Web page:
Multichannel Merchant -- A new report from the Council of Supply Chain Management Professionals (CSCMP) found that issues around both the tightening of delivery and warehouse capacity, fueled by an improving economy, as well as a chronic trucker shortage, continue to impact supply chain costs, with retail being one of the hardest hit sectors.

CSCMP’s annual State of Logistics Report, done in conjunction with Penske, found that the cost of warehousing rose 4.4% in 2014 as vacancy rates fell, with growing inventory levels filling all available capacity. According to CSCMP, the national warehouse vacancy rate dropped 2.7% in 2014 to 7%.
Share on FacebookShare on TwitterShare on LinkedIn

Technology Review -- Trenton, New Jersey, isn’t the industrial powerhouse it once was, even if the slogan "Trenton Makes, the World Takes," first installed in 1935, still stands in 10-foot-tall letters across a bridge that spans the Delaware River to Pennsylvania. But a few minutes east of town, inside a warehouse belonging to Amazon, there are signs of another industrial transformation.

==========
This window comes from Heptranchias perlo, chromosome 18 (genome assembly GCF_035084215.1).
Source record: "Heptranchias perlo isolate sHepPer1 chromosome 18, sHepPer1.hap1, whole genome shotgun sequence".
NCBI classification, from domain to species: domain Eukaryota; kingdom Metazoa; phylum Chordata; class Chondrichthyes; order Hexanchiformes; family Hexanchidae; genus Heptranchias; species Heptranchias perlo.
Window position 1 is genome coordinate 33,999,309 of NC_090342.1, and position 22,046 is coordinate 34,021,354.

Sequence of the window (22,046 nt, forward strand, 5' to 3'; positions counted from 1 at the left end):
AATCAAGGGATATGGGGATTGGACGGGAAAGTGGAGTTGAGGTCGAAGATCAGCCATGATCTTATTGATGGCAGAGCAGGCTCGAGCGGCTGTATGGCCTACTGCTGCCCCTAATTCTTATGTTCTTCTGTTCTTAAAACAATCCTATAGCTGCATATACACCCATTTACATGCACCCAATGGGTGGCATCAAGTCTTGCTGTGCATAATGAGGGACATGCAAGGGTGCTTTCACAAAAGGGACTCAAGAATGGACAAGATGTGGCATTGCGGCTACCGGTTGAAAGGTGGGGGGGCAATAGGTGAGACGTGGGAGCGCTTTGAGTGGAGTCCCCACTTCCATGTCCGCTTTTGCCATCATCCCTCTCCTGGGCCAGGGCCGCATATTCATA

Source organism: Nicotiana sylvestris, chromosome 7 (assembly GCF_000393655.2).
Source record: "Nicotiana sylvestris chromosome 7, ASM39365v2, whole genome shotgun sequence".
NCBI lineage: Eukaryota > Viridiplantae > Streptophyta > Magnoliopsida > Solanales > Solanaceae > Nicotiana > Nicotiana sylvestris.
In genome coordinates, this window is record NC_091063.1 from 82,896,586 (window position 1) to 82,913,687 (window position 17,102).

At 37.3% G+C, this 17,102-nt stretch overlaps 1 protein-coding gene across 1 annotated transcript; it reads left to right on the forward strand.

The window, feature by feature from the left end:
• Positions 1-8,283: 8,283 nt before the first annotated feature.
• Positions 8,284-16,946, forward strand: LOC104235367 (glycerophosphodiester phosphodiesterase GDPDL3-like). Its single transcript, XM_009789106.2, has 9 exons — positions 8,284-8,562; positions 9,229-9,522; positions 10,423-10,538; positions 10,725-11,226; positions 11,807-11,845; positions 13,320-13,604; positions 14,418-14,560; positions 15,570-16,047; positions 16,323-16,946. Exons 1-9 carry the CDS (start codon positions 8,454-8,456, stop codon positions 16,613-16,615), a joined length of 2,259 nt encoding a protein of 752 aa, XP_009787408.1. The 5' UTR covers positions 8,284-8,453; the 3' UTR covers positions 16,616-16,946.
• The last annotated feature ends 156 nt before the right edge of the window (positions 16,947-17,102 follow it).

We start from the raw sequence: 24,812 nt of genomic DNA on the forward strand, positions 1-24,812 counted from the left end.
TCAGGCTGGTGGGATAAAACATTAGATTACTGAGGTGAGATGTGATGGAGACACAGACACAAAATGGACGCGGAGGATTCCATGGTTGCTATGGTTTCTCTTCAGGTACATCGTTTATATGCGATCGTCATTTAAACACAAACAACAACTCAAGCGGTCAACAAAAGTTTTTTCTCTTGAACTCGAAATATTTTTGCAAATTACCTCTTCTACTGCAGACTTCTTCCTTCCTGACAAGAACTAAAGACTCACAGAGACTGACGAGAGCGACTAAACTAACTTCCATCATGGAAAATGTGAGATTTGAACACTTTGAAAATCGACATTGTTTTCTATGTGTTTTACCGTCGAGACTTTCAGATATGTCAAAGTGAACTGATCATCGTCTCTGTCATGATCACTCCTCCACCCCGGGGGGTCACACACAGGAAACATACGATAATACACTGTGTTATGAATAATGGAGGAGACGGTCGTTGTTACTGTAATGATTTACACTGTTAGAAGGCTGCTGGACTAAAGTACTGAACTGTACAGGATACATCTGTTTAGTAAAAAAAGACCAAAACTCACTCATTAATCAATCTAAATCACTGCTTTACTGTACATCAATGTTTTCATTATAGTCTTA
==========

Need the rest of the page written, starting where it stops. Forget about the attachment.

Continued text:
Amazon’s fulfillment center, located in the township of Robbinsville, is a dizzying hive of activity, with humans and machines working in carefully coordinated harmony. Besides showing the incredible efficiencies of Amazon’s operations, the factory hints at how, over the coming decades, technology may start to assist human workers with many simple manual tasks. How far this change goes, and how quickly it comes about, could make a significant difference to the labor market.
Share on FacebookShare on TwitterShare on LinkedIn

Progressive Railroading -- U.S. Sens. Maria Cantwell (D-Wash.), Cory Booker (D-N.J.), Patty Murray (D-Wash.) and Ed Markey (D-Mass.) late last week introduced a new bill that would invest $2 billion each year in multimodal freight infrastructure. 

Known as the National Multimodal Freight Policy and Investment Act (S. 1680), the legislation was created based on recommendations developed by the National Freight Advisory Committee, which is organized by the U.S. Department of Transportation (USDOT).
Share on FacebookShare on TwitterShare on LinkedIn

Supply Chain Brain -- Warehouse personnel are adopting order fulfillment technologies, re-organization techniques, and picking optimization methods to create efficient operations to answer the growing demands of customers.